Nebraska archery Club offers training for adults, children
By CHARISSA BRYCE
May. 20, 2018
ALLIANCE, Neb. (AP) — The Alliance Archery Club has offered archery training for both adults and children since 1986.
The main focus of the club is teaching children the sport, however, parents often get involved, as well as other sportsmen in the Panhandle.
Rod Planansky, president of the club, said the group grew so rapidly they had to quit advertising due to lack of instructors.
"When this first started, it was completely free. We'd go out and get donations," he said. "Since then, we've gone to where we have to get them to belong to our club. So we have memberships that they have to join our club. That gives us insurance, gives them insurance and it hasn't seemed to slow us down a lot."
Planansky said the club has everything for any person with any skill level to start.
"We just keep growing," he said. "We supply all the bows, all the arrows, all they have to do is show up."
The Scottsbluff Star-Herald reports that Tuesday nights are the youth nights, where students as young as 5 years old receive training. Even though Thursday nights are geared more for adult practice, younger students often show up as well.
"We normally don't coach them on Thursday nights, they just come up and make up a round on their own," Planansky said. "Tuesday nights they have to be hands on."
The majority of club members are children within the ages of five to 18.
Lisa Splattstoesser is an archery club mom, who now also shoots as well as coordinates club business.
"Club membership gets access to an outdoor range at their free will and they get access to the indoor range when we're open," Splattstoesser said.
Splattstoesser said the club is community minded in that more skilled members will help the ones trying to improve.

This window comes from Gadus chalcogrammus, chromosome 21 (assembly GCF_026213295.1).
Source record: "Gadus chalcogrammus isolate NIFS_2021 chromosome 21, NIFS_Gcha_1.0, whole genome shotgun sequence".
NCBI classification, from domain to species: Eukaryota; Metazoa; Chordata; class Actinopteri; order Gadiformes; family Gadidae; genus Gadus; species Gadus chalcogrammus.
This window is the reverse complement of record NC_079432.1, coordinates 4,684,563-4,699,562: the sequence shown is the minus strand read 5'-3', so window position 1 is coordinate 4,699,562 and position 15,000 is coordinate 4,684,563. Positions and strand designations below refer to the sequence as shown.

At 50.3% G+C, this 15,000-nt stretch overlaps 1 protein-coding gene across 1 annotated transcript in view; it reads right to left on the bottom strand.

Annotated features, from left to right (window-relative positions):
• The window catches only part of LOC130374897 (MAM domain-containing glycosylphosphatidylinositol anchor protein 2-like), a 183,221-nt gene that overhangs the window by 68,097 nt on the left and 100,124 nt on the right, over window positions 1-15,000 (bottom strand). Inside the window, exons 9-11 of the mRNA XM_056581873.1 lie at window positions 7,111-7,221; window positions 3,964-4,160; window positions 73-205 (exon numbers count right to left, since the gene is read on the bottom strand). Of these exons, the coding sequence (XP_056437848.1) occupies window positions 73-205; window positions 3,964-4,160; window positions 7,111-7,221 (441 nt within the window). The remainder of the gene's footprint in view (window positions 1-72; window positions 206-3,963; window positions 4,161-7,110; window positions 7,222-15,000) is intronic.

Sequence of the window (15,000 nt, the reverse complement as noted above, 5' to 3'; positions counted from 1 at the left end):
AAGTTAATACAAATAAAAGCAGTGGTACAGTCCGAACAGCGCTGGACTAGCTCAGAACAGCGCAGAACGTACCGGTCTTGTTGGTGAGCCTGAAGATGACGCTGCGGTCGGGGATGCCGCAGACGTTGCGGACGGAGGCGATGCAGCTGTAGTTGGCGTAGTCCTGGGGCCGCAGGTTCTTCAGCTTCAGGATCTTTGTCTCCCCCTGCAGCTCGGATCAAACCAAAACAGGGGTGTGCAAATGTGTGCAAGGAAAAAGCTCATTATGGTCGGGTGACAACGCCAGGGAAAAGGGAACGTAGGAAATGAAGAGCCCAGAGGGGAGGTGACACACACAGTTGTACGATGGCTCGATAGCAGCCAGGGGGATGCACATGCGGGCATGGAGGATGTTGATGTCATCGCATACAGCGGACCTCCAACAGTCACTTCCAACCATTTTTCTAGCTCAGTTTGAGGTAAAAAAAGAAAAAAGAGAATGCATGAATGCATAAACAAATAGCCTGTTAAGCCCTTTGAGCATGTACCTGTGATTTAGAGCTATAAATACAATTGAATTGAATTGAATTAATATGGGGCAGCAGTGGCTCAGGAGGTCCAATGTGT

"Rod says we don't coach on Thursday nights, that's a lie. We might not teach a ton of kids on Thursday nights, but we typically end up helping somebody here and there," she said. "So kids struggle and they'll come up to an instructor whether it's Tuesday night, Thursday night or a competition. That's just kind of how we are."
Instructors are typically other club members.
"They're also parents who shoot or have taken an interest in being involved," Splattstoesser said. "We have four board members who don't have kids involved in youth archery so they just do it because they love archery and they just want to help the kids. The leadership like that is excellent because we know they're doing it because they love what they're doing."
While club dues help with some costs, the club also annually applies for grants that help pay for targets, bows and arrows.
Travis Turman, vice president of the club, explained that one of the grants specifies the money be designated for youth archery.
"That wasn't really a problem. There's enough expense there that it worked out," he said.
Turman is one of the many instructors in the club. He explained they teach the young and beginning students to follow whistle commands to ensure everyone's safety.
"National Archery in the Schools program uses whistle commands. One whistle is shoot, three whistles is go pick up arrows and these kids just gradually pick it up," Turman said. "They know there's no horseplay around here. We have a set of rules we go by and they're usually pretty good at following them. It's a well minded bunch of kids."
Even with the inherent dangers of working with sports that deal with bows and arrows or firearms, it's never been an issue at the Alliance Archery Club.
Splattstoesser said the kids who come through the program not only gain archery skills, they also gain confidence, responsibility and concentration.
"I had a boy last year who had ADD, he was in foster care, it was just a rough situation for him," she said. "He came in here and the people who care for him said he struggles with paying attention and I said, 'We'll work with him.' By the end of that year, his focus was better."
Splattstoesser said even his focus in school had increased since starting archery.
"People would say he was a totally different kid just because he has something that he controls," she said. "Nobody outside of him controls this. He controls how he shoots, how he focuses and it's something he can do for himself."
As an individual sport, archery breaks boundaries like age and grade between kids.
"It's a sport where you don't have to have an innate athletic ability," Turman said. "You don't have to be the fastest or jump the highest; anybody can pick up a bow and shoot. That's the beauty of it."
Information from: Star-Herald, http://www.starherald.com